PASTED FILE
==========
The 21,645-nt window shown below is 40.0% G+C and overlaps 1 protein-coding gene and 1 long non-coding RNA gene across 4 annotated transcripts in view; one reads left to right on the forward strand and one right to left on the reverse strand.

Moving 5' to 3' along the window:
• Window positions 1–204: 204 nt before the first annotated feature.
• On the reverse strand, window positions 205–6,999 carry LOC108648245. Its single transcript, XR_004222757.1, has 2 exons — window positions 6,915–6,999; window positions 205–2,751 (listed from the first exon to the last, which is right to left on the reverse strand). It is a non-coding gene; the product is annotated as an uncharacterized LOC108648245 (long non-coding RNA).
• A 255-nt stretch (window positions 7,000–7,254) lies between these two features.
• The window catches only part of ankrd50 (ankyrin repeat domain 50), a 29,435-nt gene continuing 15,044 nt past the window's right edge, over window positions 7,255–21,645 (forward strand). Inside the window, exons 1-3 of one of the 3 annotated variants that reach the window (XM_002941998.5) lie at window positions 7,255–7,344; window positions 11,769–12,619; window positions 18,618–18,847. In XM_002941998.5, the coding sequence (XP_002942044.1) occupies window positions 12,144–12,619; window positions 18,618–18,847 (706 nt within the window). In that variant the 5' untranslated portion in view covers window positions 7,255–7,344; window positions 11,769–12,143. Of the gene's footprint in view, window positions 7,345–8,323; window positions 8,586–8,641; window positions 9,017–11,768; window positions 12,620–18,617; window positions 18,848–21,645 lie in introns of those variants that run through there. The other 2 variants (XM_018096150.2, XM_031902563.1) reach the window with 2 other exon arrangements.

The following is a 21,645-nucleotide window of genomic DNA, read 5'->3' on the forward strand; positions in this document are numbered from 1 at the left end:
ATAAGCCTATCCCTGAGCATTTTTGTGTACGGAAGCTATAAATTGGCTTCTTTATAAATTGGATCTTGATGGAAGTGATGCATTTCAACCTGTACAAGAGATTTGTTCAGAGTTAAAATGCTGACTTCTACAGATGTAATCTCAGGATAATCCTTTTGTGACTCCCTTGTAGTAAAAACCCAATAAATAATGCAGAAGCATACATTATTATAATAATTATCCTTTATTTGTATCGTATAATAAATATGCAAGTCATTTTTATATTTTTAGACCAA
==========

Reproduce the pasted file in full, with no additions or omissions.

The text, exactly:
The 21,645-nt window shown below is 40.0% G+C and overlaps 1 protein-coding gene and 1 long non-coding RNA gene across 4 annotated transcripts in view; one reads left to right on the forward strand and one right to left on the reverse strand.

Moving 5' to 3' along the window:
• Window positions 1–204: 204 nt before the first annotated feature.
• On the reverse strand, window positions 205–6,999 carry LOC108648245. Its single transcript, XR_004222757.1, has 2 exons — window positions 6,915–6,999; window positions 205–2,751 (listed from the first exon to the last, which is right to left on the reverse strand). It is a non-coding gene; the product is annotated as an uncharacterized LOC108648245 (long non-coding RNA).
• A 255-nt stretch (window positions 7,000–7,254) lies between these two features.
• The window catches only part of ankrd50 (ankyrin repeat domain 50), a 29,435-nt gene continuing 15,044 nt past the window's right edge, over window positions 7,255–21,645 (forward strand). Inside the window, exons 1-3 of one of the 3 annotated variants that reach the window (XM_002941998.5) lie at window positions 7,255–7,344; window positions 11,769–12,619; window positions 18,618–18,847. In XM_002941998.5, the coding sequence (XP_002942044.1) occupies window positions 12,144–12,619; window positions 18,618–18,847 (706 nt within the window). In that variant the 5' untranslated portion in view covers window positions 7,255–7,344; window positions 11,769–12,143. Of the gene's footprint in view, window positions 7,345–8,323; window positions 8,586–8,641; window positions 9,017–11,768; window positions 12,620–18,617; window positions 18,848–21,645 lie in introns of those variants that run through there. The other 2 variants (XM_018096150.2, XM_031902563.1) reach the window with 2 other exon arrangements.

The following is a 21,645-nucleotide window of genomic DNA, read 5'->3' on the forward strand; positions in this document are numbered from 1 at the left end:
ATAAGCCTATCCCTGAGCATTTTTGTGTACGGAAGCTATAAATTGGCTTCTTTATAAATTGGATCTTGATGGAAGTGATGCATTTCAACCTGTACAAGAGATTTGTTCAGAGTTAAAATGCTGACTTCTACAGATGTAATCTCAGGATAATCCTTTTGTGACTCCCTTGTAGTAAAAACCCAATAAATAATGCAGAAGCATACATTATTATAATAATTATCCTTTATTTGTATCGTATAATAAATATGCAAGTCATTTTTATATTTTTAGACCAA